What is Alzheimer’s disease dementia and MCI?
It is believed that “Alzheimer’s disease (AD) is the most common form of Dementia among older people. Dementia is a brain disorder that seriously affects a person’s ability to carry out daily activities.
AD begins slowly. It first involves the parts of the brain that control thought, memory and language. People with AD may have trouble remembering things that happened recently or names of people they know. A related problem, mild cognitive impairment (MCI), causes more memory problems than normal for people of the same age. Many, but not all, people with MCI will develop AD.
In AD, over time, symptoms get worse. People may not recognize family members or have trouble speaking, reading or writing. They may forget how to brush their teeth or comb their hair. Later on, they may become anxious or aggressive, or wander away from home. Eventually, they need total care. This can cause great stress for family members who must care for them.
AD usually begins after age 60. The risk goes up as you get older. Your risk is also higher if a family member has had the disease. No treatment can stop the disease. However, some drugs may help keep symptoms from getting worse for a limited time.
Mild cognitive impairment (MCI) is a condition in which people have memory or other thinking problems greater than normal for their age and education, but their symptoms are not as severe as those seen in people with Alzheimer’s disease. More older people with MCI, compared with those without MCI, go on to develop Alzheimer’s. Studies are underway to learn why some people with MCI progress to Alzheimer’s and others do not.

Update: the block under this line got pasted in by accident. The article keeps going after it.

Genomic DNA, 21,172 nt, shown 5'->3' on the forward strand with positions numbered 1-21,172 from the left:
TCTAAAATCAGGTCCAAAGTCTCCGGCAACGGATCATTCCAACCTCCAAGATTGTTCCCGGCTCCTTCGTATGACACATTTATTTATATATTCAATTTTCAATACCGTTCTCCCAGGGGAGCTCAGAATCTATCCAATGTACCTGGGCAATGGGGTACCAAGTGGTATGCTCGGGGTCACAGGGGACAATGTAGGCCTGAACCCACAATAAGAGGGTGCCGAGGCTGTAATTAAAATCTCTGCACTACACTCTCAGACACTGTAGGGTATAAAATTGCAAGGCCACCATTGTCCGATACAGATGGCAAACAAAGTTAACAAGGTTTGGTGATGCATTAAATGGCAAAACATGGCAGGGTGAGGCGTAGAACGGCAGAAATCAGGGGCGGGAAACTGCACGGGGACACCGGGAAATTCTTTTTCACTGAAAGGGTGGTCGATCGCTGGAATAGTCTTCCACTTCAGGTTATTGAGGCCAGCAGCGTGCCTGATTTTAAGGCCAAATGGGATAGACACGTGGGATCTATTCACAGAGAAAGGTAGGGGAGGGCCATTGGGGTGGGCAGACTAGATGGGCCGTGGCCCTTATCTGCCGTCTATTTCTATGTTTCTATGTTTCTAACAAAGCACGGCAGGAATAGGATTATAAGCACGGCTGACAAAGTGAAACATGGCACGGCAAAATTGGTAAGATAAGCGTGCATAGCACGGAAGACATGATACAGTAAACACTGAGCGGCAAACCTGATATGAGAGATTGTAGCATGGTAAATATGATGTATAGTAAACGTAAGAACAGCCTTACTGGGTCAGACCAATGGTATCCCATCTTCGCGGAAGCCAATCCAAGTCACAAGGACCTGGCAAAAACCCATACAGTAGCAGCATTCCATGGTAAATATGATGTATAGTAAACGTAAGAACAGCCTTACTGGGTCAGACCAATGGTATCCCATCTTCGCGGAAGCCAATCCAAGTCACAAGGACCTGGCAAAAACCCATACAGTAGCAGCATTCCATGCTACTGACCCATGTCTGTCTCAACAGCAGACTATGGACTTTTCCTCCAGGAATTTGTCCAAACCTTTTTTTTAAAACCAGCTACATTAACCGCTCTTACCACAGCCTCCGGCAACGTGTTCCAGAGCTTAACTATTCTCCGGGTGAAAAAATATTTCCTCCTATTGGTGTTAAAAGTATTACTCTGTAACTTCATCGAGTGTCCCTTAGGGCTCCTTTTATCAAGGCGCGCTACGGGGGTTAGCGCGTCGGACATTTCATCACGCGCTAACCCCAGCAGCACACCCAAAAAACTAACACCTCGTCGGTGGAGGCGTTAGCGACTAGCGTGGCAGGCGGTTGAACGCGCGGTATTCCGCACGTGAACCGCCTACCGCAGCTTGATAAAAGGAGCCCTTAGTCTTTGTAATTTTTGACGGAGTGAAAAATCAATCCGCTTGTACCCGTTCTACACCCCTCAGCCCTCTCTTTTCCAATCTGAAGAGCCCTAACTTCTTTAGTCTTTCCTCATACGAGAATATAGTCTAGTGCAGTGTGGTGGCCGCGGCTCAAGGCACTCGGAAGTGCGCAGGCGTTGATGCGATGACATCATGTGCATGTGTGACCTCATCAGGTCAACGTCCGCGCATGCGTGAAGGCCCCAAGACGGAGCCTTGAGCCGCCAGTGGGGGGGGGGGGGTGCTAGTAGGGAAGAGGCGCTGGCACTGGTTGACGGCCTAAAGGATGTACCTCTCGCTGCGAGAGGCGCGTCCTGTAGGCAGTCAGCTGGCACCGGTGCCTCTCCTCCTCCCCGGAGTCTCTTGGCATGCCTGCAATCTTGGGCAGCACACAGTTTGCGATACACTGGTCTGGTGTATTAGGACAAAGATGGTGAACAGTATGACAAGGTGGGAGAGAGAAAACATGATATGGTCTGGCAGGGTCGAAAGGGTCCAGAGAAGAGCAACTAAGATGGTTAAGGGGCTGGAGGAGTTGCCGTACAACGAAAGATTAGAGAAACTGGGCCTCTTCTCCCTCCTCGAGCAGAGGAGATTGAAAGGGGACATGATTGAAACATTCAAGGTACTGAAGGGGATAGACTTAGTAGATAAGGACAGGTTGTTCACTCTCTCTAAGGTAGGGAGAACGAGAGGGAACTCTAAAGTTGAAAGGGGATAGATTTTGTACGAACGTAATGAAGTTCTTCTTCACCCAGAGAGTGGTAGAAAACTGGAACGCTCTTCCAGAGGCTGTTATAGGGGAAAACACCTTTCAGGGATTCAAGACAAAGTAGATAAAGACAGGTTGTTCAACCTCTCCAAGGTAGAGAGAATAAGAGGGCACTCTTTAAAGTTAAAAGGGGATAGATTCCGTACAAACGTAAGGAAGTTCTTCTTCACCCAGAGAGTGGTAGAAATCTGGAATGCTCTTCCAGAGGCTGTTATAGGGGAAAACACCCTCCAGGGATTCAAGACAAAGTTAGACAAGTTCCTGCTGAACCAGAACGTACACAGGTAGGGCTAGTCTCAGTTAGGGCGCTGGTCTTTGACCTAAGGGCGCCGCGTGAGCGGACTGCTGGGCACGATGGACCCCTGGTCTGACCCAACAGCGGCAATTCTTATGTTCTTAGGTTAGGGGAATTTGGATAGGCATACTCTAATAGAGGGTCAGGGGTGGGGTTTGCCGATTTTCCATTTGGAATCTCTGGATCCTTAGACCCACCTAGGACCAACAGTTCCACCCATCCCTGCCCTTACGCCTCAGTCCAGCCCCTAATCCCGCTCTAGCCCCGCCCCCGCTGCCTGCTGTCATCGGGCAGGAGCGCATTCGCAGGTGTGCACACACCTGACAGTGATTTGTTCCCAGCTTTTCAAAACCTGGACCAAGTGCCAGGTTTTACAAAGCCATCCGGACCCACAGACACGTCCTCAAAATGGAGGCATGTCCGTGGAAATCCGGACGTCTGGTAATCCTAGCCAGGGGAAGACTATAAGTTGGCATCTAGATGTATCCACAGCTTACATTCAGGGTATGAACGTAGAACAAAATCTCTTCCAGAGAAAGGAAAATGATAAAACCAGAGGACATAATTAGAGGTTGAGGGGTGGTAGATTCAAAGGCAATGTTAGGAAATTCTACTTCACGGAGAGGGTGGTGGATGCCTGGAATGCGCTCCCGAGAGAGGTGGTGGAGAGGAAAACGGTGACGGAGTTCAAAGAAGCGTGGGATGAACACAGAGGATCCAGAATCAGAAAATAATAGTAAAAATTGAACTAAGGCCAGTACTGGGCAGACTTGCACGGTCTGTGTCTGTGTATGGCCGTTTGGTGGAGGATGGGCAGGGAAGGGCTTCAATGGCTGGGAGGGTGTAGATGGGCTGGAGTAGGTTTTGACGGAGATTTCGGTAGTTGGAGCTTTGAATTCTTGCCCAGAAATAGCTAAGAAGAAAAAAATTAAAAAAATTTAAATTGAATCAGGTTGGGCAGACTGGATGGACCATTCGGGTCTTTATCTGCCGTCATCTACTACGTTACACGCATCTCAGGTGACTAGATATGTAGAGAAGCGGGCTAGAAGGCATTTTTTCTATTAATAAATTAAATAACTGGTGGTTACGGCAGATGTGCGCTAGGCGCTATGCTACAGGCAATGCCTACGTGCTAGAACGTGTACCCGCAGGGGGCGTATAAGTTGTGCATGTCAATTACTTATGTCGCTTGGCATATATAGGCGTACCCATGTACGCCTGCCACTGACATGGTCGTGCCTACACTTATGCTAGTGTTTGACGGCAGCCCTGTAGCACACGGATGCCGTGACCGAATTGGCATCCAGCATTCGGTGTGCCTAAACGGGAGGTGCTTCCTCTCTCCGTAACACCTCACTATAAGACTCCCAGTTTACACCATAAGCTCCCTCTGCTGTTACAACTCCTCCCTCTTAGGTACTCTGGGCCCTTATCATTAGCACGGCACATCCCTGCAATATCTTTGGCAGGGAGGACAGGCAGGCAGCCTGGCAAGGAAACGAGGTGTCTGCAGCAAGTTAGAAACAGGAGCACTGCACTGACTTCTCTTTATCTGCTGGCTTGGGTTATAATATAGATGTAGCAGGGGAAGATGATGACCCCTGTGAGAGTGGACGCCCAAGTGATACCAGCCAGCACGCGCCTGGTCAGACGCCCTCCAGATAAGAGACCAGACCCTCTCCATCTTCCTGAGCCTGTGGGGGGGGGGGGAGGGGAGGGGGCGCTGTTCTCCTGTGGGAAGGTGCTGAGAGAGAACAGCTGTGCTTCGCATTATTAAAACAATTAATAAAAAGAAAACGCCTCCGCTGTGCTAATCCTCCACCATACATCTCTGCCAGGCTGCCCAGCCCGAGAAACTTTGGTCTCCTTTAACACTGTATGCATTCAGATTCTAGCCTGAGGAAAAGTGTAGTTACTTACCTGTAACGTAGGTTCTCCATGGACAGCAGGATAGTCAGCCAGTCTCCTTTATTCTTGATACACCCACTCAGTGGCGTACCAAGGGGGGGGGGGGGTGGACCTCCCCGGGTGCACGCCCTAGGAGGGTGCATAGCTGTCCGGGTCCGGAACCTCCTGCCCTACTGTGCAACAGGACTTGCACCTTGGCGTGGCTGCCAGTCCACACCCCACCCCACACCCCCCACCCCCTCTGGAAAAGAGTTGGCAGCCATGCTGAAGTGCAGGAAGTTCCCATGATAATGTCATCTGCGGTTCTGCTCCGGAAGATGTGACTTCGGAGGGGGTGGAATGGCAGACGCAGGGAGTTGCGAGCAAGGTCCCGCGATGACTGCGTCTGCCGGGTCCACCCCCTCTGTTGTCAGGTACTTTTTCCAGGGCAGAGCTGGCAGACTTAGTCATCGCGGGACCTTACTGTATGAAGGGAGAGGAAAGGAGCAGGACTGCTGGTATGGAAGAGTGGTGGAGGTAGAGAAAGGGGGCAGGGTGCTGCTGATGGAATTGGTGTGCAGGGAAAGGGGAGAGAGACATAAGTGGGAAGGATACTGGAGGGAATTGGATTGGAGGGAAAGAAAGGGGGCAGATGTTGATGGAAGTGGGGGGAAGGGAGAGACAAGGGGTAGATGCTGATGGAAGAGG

The problems associated with MCI may also be caused by certain medications, cerebrovascular disease (which affects blood vessels that supply the brain), and other factors. Some of the problems brought on by these conditions can be managed or reversed.
The type of MCI with memory loss as the main symptom is called amnestic MCI. In another type, nonamnestic MCI, the main symptom is an impaired thinking skill other than memory loss, such as trouble planning and organizing or poor judgment.
How to diagnose AD?
The Diagnosis is very difficult, but we can provide guidance to a possible diagnosis. Small abnormalities – amyloid plaques and tau tangles, can be formed in the brain and found in specific locations throughout, are two distinguishing hallmarks of Alzheimer’s Disease Dementia. Advanced testing, such as PET scans, MRI, DNA and spinal fluid analysis, can shed more light on the probability of Alzheimer’s, but still, at this time, a conclusive diagnosis is only obtained through close examination of brain tissue post-mortem. Very helpful can be psychometric testing, specific memory tests that can guide the clinician as to the type of dementia the patient has and the level.
Some of these tests can provide information even before development of dementia, in a stage which is called Mild Cognitive Impairment (MCI).
Upon consultation with us we will develop a specific diagnostic plan and cost.
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